Elon Musk’s SpaceX ordered one of the largest advertising packages available on Twitter, the social network he recently acquired for $44 billion and in which he currently serves as CEO. The campaign will promote Twitter’s Starlink satellite internet service in Spain and Australia, according to the social network’s internal documents, which CNBC read.

The advertising that SpaceX is buying to promote Starlink is called a Twitter “takeover.” When a company buys one of these packages, it typically spends up to $250,000 to have its brand at the top of Twitter’s main feed for an entire day.

Users must see the Starlink brand message the first three times they open the Twitter app on the day or days of the scheduled campaign. According to current and former employees, SpaceX did not typically buy large ad packages from Twitter.

A few hours after the story was first published, Musk wrote on Twitter: “SpaceX Starlink bought a tiny – not large – ad package to test effectiveness of Twitter advertising in Australia & Spain. Did same for FB/Insta/Google.”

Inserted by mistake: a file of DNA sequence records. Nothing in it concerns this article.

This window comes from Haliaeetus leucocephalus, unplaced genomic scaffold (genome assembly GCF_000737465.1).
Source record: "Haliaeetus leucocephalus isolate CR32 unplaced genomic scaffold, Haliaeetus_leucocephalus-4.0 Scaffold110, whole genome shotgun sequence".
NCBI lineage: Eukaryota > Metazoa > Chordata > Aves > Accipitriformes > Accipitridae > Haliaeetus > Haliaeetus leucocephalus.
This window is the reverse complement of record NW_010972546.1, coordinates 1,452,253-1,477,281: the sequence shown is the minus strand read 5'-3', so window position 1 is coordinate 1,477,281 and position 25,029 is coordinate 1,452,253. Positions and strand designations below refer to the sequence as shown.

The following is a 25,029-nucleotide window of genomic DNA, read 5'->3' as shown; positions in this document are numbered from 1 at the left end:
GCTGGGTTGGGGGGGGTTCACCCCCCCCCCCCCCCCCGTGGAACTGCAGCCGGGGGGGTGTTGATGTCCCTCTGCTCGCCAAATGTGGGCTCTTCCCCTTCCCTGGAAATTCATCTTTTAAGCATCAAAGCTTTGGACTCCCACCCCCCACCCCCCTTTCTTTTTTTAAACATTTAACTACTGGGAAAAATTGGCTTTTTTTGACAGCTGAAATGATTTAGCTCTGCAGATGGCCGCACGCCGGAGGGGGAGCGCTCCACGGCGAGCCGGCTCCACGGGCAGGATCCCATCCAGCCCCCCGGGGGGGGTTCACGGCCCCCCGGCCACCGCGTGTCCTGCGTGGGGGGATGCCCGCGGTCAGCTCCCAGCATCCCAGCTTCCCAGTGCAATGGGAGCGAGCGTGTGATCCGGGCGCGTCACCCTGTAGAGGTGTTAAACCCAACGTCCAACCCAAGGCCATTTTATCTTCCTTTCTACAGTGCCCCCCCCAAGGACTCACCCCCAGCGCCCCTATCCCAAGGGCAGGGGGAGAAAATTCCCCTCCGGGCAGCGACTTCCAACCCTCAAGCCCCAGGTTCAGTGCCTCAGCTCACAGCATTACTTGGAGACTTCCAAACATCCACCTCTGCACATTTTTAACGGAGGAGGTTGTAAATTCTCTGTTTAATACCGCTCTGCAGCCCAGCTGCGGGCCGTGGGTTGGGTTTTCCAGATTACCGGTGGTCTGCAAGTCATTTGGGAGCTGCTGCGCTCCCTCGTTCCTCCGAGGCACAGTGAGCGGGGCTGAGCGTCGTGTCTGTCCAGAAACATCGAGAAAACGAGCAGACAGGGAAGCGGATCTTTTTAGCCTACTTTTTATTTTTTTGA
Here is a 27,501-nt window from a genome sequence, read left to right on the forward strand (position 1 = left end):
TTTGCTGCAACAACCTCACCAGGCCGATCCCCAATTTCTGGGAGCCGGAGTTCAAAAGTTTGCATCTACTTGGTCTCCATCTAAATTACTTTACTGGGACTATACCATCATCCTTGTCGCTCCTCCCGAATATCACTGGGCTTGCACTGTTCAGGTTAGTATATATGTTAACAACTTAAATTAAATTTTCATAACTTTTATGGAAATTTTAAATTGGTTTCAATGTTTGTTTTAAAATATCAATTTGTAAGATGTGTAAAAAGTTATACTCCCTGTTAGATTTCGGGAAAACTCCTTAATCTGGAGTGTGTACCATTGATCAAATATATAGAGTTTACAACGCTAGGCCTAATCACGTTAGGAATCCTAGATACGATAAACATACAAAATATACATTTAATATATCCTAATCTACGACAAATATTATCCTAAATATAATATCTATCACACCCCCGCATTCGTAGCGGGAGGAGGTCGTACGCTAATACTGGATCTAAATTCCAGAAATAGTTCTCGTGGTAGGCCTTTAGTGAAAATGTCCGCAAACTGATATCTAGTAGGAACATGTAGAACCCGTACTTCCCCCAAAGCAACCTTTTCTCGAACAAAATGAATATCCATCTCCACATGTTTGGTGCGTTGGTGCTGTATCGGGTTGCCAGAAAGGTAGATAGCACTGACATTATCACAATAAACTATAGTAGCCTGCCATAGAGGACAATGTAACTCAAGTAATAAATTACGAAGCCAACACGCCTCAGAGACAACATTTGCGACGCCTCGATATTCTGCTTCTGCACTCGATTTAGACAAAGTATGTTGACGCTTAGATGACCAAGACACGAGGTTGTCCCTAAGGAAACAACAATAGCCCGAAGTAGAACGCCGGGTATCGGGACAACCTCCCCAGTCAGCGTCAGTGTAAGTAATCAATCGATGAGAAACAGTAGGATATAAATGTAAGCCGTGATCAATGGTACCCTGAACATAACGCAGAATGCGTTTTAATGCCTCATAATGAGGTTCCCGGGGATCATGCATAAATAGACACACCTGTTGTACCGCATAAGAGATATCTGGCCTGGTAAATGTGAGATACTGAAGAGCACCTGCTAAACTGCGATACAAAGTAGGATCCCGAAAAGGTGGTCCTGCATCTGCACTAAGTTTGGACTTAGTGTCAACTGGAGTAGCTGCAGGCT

A single campaign, even one this big, won’t be enough to make up for the many advertisers who have recently suspended spending on Twitter or fled the platform amid the chaotic shakeup that followed Musk’s purchase of the social network.

Companies including General Motors, Audi, Volkswagen, General Mills, Pfizer, United Airlines and others have temporarily suspended their ad spending on Twitter, partly in response to an onslaught of hate speech and misinformation on the platform. Advertising giant Interpublic Group recommended that its agency clients do the same. Previously, Twitter received about 90% of its revenue from advertising.

When last week Elon Musk launched and then quickly suspended paid Twitter verification check, this has further shaken advertisers’ faith in the platform. The icon looked like the previous blue check mark, but cost users only $8 per month. Cheaply purchased blue ticks were used by pranksters and imposters posing as brands, politicians and celebrities to post fake messages.